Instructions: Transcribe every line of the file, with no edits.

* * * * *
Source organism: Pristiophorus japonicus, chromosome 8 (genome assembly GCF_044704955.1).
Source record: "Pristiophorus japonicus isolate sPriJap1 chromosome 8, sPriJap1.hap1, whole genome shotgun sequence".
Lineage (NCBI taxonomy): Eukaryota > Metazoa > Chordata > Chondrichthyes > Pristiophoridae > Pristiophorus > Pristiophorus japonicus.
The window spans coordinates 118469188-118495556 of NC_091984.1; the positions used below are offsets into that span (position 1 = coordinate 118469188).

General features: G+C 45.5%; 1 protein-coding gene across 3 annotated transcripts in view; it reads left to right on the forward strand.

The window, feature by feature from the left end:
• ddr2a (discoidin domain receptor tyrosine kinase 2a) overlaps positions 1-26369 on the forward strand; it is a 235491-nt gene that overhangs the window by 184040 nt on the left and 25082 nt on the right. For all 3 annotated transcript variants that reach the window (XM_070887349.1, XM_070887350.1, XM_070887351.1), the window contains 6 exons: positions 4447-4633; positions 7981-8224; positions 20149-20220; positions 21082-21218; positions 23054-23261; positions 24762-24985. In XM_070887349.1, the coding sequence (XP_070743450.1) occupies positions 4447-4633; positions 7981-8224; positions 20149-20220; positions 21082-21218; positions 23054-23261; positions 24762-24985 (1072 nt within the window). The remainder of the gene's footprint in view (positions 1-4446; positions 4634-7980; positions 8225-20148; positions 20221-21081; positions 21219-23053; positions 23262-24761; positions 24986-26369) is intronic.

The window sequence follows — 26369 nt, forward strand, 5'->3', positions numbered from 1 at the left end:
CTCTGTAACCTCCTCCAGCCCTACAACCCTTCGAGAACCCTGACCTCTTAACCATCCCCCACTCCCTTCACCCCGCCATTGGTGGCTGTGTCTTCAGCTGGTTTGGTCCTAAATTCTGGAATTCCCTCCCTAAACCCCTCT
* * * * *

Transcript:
Source organism: Pristiophorus japonicus, chromosome 8 (genome assembly GCF_044704955.1).
Source record: "Pristiophorus japonicus isolate sPriJap1 chromosome 8, sPriJap1.hap1, whole genome shotgun sequence".
Lineage (NCBI taxonomy): Eukaryota > Metazoa > Chordata > Chondrichthyes > Pristiophoridae > Pristiophorus > Pristiophorus japonicus.
The window spans coordinates 118469188-118495556 of NC_091984.1; the positions used below are offsets into that span (position 1 = coordinate 118469188).

General features: G+C 45.5%; 1 protein-coding gene across 3 annotated transcripts in view; it reads left to right on the forward strand.

The window, feature by feature from the left end:
• ddr2a (discoidin domain receptor tyrosine kinase 2a) overlaps positions 1-26369 on the forward strand; it is a 235491-nt gene that overhangs the window by 184040 nt on the left and 25082 nt on the right. For all 3 annotated transcript variants that reach the window (XM_070887349.1, XM_070887350.1, XM_070887351.1), the window contains 6 exons: positions 4447-4633; positions 7981-8224; positions 20149-20220; positions 21082-21218; positions 23054-23261; positions 24762-24985. In XM_070887349.1, the coding sequence (XP_070743450.1) occupies positions 4447-4633; positions 7981-8224; positions 20149-20220; positions 21082-21218; positions 23054-23261; positions 24762-24985 (1072 nt within the window). The remainder of the gene's footprint in view (positions 1-4446; positions 4634-7980; positions 8225-20148; positions 20221-21081; positions 21219-23053; positions 23262-24761; positions 24986-26369) is intronic.

The window sequence follows — 26369 nt, forward strand, 5'->3', positions numbered from 1 at the left end:
CTCTGTAACCTCCTCCAGCCCTACAACCCTTCGAGAACCCTGACCTCTTAACCATCCCCCACTCCCTTCACCCCGCCATTGGTGGCTGTGTCTTCAGCTGGTTTGGTCCTAAATTCTGGAATTCCCTCCCTAAACCCCTCT